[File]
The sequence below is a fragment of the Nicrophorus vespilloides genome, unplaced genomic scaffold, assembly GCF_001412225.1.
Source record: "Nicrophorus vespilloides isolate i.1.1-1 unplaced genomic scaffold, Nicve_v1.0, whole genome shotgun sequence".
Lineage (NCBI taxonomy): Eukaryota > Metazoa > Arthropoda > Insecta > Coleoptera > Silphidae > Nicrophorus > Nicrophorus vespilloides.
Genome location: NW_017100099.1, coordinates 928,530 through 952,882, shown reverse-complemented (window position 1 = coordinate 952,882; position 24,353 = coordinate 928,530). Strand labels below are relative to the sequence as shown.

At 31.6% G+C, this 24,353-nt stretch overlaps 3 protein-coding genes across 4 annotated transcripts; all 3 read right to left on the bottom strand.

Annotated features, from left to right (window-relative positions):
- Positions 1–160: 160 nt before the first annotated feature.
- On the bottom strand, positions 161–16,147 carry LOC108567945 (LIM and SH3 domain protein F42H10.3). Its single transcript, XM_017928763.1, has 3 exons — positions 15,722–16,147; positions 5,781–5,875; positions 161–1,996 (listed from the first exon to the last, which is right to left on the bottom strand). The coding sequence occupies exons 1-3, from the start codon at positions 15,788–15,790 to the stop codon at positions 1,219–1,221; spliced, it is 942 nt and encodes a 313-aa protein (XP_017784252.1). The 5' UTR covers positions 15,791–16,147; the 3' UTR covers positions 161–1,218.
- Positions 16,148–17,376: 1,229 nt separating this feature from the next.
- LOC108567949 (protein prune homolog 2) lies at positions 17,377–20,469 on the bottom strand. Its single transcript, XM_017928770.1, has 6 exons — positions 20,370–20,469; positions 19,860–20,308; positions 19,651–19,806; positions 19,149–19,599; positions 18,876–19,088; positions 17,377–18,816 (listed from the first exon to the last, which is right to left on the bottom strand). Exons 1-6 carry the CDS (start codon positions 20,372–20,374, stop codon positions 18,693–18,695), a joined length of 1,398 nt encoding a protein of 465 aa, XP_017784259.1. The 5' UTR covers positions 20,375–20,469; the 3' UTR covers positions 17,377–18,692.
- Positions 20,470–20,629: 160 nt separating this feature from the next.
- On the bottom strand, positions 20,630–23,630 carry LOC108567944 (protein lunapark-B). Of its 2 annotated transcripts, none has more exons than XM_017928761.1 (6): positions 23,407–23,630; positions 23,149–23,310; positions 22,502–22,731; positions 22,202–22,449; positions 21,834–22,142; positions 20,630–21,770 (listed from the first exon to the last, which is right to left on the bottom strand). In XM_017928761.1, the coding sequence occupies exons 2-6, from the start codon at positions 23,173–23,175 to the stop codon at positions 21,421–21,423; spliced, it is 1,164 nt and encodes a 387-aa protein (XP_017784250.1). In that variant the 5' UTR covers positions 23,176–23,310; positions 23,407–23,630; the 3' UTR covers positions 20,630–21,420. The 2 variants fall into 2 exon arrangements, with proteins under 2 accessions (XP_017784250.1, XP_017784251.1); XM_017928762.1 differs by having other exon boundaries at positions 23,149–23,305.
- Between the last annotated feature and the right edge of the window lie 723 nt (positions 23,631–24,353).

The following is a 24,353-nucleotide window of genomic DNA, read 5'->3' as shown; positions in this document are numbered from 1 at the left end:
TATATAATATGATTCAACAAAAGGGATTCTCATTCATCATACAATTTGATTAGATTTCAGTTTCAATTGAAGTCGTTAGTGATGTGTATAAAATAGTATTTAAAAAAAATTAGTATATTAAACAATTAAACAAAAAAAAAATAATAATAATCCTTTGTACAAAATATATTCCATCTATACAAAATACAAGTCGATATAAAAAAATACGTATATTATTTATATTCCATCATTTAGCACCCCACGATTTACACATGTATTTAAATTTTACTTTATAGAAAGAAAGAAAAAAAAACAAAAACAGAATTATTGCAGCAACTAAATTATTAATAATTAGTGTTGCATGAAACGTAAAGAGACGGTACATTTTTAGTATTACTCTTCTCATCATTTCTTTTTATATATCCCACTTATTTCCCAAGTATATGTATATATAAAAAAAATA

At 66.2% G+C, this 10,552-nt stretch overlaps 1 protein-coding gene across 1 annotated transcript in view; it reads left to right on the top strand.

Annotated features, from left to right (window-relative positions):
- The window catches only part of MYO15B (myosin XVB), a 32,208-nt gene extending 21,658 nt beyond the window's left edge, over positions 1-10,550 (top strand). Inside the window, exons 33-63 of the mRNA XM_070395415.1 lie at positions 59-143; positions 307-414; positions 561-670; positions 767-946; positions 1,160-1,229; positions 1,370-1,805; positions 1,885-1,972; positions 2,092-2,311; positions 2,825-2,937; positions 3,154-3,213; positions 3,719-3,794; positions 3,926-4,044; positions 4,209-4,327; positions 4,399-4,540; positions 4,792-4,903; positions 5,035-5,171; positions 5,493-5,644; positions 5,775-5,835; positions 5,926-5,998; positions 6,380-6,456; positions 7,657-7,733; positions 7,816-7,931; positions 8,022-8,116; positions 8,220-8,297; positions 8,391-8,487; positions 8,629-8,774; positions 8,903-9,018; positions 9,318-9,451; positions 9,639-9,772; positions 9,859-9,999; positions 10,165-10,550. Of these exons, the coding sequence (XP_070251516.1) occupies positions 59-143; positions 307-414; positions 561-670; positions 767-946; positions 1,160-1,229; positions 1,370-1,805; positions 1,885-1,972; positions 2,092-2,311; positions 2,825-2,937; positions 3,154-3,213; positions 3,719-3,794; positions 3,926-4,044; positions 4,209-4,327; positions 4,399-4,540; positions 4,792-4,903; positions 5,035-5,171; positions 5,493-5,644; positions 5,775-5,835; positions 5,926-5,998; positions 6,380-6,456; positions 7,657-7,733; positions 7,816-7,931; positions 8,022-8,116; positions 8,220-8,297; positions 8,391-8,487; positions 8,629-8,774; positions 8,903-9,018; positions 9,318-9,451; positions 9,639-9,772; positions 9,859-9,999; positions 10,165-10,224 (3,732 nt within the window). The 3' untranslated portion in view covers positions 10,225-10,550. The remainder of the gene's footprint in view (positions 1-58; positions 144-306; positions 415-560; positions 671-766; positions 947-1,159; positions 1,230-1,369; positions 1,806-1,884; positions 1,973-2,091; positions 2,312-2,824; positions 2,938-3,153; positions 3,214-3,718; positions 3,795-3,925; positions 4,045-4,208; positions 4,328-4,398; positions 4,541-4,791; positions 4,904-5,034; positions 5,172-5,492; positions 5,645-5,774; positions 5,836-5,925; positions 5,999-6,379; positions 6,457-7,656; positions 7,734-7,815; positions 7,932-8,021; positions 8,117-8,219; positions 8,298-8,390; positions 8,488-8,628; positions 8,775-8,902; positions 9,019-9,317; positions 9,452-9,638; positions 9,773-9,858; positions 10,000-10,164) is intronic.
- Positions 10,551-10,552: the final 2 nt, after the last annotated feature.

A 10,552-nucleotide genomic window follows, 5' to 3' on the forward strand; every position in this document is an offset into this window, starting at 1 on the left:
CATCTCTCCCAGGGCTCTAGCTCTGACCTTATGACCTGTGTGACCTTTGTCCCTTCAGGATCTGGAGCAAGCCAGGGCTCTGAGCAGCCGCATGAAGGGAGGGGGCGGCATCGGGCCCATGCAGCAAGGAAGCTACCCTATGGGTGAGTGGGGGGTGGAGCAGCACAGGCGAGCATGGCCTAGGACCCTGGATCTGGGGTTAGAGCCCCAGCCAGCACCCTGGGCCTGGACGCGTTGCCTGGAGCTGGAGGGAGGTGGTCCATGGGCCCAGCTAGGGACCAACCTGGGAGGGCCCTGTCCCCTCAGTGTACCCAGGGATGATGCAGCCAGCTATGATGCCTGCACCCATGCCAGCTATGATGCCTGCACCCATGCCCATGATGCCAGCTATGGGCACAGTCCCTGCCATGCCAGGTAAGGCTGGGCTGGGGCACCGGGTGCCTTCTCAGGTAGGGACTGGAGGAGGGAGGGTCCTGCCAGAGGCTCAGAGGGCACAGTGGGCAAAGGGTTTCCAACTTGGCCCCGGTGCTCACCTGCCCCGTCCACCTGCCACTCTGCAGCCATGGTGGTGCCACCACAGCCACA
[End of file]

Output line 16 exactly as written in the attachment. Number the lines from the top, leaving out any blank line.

At 66.2% G+C, this 10,552-nt stretch overlaps 1 protein-coding gene across 1 annotated transcript in view; it reads left to right on the top strand.